Controversial Kenyan movie producer, Wanuri Kahiu, who was behind the locally banned Rafiki, was selected to direct an upcoming movie in the United States based on the novel The Black Kids.
In a Twitter post on Tuesday, January 28, Wanuri shared the new project alert, expressing her excitement for the major upcoming task.
The novel will be published September 1, 2020, from when Wanuri will fully the role of a director in the movie.
The novel is a coming-of-age story featuring a wealthy African-American teenager whose family is involved in the emergence of the 1992 Los Angeles riots.
Wanuri came into the limelight in 2018, when she produced Rafiki which explored issued faced by lesbians, gays, bi-sexual and transgender people in Kenya.
However, the film sparked mixed reactions from Kenyans based on the country’s stand on the emotive issue of same-sex content.
In April 2018, Kenya Film Classification Board CEO Ezekiel Mutua issued a ban on the movie over its content.
“Rafiki contains homosexual scenes that are against the law, the culture and the moral values of the Kenyan people. The film seeks to overtly promote lesbianism.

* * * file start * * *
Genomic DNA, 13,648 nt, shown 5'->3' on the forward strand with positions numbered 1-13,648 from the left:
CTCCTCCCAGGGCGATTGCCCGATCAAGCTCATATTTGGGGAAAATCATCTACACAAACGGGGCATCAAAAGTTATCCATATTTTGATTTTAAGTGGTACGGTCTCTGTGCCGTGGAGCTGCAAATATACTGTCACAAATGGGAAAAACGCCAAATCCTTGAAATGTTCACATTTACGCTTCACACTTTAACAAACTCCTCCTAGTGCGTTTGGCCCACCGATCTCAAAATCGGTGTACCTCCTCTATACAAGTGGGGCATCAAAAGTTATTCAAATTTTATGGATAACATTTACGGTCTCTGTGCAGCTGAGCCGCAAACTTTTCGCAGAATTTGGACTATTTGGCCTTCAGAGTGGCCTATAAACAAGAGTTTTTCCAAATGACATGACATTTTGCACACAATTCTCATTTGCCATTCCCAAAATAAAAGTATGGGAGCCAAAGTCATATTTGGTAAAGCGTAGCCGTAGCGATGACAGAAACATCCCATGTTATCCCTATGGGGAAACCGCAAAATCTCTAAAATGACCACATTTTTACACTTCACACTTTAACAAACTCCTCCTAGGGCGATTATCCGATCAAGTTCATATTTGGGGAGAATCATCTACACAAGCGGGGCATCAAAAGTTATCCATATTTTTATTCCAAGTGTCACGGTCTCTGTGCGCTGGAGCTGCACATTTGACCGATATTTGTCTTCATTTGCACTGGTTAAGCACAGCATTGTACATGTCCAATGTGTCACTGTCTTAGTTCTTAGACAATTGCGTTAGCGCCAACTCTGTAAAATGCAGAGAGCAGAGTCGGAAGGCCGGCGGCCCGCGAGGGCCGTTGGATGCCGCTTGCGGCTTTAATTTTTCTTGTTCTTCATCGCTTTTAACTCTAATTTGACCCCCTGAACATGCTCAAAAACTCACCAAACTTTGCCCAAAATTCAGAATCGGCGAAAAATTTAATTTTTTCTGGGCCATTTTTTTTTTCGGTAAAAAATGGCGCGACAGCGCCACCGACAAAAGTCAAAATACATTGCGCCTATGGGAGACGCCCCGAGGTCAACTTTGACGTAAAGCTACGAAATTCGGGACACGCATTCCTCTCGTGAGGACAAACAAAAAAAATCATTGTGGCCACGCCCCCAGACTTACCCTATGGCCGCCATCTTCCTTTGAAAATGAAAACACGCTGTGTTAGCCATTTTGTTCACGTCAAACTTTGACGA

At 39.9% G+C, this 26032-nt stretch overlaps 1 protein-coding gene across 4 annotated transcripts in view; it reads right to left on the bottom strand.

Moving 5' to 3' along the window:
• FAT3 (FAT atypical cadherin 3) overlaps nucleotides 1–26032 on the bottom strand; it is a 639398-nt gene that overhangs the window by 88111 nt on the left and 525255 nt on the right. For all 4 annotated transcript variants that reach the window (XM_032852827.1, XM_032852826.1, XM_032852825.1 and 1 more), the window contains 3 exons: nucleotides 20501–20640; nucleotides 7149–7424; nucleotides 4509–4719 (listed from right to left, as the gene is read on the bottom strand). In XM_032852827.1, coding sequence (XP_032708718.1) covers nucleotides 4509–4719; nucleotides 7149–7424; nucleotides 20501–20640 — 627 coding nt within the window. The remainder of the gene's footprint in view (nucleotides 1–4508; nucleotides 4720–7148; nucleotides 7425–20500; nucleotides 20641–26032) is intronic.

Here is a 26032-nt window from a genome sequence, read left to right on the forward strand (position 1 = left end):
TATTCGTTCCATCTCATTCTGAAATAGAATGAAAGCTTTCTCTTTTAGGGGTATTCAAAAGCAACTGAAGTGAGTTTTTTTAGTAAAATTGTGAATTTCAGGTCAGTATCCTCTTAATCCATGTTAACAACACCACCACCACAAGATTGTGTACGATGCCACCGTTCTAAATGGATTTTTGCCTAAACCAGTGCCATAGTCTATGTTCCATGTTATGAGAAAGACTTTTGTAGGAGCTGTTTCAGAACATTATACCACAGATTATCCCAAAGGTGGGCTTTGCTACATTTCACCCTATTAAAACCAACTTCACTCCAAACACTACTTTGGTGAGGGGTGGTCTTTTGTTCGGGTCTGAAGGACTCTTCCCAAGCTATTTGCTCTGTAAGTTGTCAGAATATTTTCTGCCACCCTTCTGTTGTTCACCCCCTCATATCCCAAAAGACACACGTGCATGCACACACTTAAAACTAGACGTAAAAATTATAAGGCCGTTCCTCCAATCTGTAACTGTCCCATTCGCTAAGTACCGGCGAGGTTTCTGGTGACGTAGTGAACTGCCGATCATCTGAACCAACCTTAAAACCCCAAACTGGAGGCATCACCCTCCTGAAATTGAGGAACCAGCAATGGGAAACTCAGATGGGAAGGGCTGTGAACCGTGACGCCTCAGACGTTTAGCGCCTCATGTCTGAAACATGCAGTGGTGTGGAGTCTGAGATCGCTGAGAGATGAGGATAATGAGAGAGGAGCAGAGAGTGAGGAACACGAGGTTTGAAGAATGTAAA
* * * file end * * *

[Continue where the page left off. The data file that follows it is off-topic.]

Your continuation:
“We will not allow the creation, distribution, broadcast, exhibition or possession of any film that offends the sensibilities of the Kenyan people,” remarked Mutua as quoted by Daily Nation.
Mutua also accused Wanuri plotting to erode morals in entrenched in the youth.
“The objective is clearly to normalise homosexuality in Kenya and the message in the story is to celebrate the resilience of youngsters involved in lesbianism. These are material alterations without full disclosure on the nature of the film,” added Mutua.
The Rafiki film told the story of two young women who fell in love, making it a pioneer in such content to be done in Kenya and the East African region.
The film also became the first Kenyan feature film to receive an invitation at the 71st Cannes Film Festival, which is considered the biggest and most prestigious film festival in the world.
In September 2018, the High Court temporarily lifted the ban imposed on the film to allow it to be considered for an award at the Oscars.
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